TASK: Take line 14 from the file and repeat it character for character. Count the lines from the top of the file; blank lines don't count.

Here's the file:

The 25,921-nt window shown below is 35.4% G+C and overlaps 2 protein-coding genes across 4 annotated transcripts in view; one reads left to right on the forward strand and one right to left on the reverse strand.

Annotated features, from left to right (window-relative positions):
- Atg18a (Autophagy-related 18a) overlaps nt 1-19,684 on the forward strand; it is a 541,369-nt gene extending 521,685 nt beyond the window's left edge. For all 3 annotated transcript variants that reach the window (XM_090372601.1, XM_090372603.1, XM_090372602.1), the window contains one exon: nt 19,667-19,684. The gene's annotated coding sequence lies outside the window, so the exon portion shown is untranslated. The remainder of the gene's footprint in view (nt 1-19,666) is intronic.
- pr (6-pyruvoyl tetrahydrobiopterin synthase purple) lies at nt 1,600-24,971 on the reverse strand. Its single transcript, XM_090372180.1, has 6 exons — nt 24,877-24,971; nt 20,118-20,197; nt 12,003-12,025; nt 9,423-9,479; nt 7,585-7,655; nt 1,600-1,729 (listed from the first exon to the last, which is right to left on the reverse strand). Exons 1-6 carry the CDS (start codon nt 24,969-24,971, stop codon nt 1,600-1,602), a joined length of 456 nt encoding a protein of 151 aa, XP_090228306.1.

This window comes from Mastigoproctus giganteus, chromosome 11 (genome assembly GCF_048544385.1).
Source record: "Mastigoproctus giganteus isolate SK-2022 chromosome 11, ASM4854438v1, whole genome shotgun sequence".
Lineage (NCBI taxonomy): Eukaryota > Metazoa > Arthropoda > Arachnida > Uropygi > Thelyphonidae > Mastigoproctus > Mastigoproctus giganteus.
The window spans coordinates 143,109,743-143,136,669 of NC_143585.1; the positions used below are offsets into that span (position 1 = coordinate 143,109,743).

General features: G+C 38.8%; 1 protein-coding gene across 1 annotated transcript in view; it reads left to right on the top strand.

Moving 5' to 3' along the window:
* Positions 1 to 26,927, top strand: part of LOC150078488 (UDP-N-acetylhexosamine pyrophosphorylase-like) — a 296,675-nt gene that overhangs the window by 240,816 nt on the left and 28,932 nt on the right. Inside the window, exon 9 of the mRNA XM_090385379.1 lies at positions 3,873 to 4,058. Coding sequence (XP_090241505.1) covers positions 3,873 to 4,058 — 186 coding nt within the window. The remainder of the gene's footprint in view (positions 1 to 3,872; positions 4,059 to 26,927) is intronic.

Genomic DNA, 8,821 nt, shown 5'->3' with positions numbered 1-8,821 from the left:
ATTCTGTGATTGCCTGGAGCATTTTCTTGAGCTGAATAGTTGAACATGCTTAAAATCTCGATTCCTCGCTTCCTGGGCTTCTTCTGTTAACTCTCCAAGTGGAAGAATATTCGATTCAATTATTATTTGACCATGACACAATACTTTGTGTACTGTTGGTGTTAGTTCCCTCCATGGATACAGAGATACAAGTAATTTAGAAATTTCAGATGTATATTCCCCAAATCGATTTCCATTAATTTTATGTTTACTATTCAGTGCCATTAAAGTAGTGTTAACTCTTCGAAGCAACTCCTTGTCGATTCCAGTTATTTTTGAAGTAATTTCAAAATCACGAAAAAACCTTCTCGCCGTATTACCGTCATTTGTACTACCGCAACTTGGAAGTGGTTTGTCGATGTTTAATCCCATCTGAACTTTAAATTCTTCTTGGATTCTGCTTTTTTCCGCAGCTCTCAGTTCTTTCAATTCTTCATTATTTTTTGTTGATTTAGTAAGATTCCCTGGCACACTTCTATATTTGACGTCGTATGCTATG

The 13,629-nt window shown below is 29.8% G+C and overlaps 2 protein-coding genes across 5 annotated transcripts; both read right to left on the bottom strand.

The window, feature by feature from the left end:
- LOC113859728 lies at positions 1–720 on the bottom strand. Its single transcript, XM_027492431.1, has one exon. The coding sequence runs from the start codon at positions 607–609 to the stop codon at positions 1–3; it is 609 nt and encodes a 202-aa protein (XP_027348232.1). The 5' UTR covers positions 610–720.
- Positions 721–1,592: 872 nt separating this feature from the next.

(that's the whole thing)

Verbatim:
The 13,629-nt window shown below is 29.8% G+C and overlaps 2 protein-coding genes across 5 annotated transcripts; both read right to left on the bottom strand.